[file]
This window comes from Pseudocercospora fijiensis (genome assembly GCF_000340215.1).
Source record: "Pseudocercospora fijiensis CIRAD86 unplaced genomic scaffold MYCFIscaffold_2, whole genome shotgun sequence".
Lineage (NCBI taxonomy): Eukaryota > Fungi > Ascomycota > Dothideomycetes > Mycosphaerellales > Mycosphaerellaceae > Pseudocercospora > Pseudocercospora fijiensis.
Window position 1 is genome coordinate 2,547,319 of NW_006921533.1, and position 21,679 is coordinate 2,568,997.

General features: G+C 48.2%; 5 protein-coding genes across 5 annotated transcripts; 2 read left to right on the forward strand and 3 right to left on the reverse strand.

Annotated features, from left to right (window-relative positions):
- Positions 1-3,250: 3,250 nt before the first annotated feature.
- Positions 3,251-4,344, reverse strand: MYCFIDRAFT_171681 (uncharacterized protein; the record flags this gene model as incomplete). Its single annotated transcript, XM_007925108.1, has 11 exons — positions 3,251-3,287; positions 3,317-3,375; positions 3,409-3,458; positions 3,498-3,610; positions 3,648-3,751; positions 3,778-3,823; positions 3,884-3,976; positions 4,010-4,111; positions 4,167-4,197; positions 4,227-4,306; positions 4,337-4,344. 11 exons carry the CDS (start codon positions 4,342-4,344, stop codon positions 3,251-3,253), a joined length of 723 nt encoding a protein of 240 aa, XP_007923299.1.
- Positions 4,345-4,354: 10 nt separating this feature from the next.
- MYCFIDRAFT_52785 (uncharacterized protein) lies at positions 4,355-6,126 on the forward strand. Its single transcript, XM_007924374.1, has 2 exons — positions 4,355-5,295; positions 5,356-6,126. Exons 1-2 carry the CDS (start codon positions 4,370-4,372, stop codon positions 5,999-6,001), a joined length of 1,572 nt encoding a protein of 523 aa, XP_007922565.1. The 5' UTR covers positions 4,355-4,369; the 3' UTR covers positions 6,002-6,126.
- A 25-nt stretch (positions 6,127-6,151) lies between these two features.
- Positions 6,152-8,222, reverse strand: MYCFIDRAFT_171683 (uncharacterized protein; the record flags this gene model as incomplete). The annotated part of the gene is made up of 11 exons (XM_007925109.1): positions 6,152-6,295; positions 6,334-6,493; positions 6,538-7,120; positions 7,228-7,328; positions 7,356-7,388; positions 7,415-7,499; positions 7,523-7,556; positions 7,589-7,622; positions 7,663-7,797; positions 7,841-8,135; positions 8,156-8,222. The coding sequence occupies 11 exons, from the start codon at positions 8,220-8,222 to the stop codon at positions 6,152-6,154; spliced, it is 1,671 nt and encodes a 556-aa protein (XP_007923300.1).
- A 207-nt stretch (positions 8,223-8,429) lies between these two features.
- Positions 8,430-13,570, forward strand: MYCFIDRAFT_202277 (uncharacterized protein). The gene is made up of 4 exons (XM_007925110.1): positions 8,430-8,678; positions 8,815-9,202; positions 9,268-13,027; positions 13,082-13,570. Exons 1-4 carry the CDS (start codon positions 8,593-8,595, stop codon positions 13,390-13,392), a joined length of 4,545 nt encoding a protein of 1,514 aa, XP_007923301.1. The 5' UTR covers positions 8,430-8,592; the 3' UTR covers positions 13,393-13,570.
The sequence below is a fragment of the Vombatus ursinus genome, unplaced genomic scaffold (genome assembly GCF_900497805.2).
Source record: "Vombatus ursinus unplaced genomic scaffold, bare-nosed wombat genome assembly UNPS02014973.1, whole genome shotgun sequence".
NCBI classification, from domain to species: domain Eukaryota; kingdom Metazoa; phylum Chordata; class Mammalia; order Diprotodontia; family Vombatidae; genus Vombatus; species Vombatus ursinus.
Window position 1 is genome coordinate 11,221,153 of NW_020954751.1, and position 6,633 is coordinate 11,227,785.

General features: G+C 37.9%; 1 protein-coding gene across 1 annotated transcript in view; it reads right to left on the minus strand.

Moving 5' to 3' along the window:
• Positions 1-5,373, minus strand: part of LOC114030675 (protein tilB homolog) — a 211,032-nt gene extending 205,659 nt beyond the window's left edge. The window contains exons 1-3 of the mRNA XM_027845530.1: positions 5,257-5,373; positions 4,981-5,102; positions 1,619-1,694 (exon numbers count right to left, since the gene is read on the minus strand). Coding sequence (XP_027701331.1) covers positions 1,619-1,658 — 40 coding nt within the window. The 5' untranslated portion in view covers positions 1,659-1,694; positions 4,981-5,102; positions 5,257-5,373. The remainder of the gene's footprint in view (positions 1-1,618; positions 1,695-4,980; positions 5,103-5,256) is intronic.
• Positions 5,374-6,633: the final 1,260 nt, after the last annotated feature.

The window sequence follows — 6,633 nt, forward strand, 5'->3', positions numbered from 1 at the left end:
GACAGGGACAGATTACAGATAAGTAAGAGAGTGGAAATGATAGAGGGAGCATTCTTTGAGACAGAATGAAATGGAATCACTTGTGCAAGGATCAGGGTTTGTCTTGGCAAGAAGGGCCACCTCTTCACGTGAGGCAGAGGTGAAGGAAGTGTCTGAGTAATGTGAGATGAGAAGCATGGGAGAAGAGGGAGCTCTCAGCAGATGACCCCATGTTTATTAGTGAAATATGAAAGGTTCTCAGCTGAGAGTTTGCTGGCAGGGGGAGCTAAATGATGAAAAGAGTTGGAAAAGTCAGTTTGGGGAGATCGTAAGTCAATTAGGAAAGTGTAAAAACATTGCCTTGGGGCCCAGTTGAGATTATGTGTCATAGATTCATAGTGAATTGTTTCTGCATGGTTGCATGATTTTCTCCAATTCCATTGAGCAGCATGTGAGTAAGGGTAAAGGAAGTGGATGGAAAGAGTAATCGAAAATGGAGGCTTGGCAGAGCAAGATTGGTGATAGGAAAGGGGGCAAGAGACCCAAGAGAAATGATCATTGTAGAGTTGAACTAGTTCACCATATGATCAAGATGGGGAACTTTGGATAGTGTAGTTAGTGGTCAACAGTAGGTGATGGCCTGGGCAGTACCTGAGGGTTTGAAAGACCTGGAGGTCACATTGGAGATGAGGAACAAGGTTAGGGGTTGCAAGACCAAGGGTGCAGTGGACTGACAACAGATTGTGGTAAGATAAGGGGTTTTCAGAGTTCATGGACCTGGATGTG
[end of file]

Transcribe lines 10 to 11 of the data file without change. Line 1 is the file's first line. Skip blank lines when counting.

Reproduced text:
- MYCFIDRAFT_52785 (uncharacterized protein) lies at positions 4,355-6,126 on the forward strand. Its single transcript, XM_007924374.1, has 2 exons — positions 4,355-5,295; positions 5,356-6,126. Exons 1-2 carry the CDS (start codon positions 4,370-4,372, stop codon positions 5,999-6,001), a joined length of 1,572 nt encoding a protein of 523 aa, XP_007922565.1. The 5' UTR covers positions 4,355-4,369; the 3' UTR covers positions 6,002-6,126.
- A 25-nt stretch (positions 6,127-6,151) lies between these two features.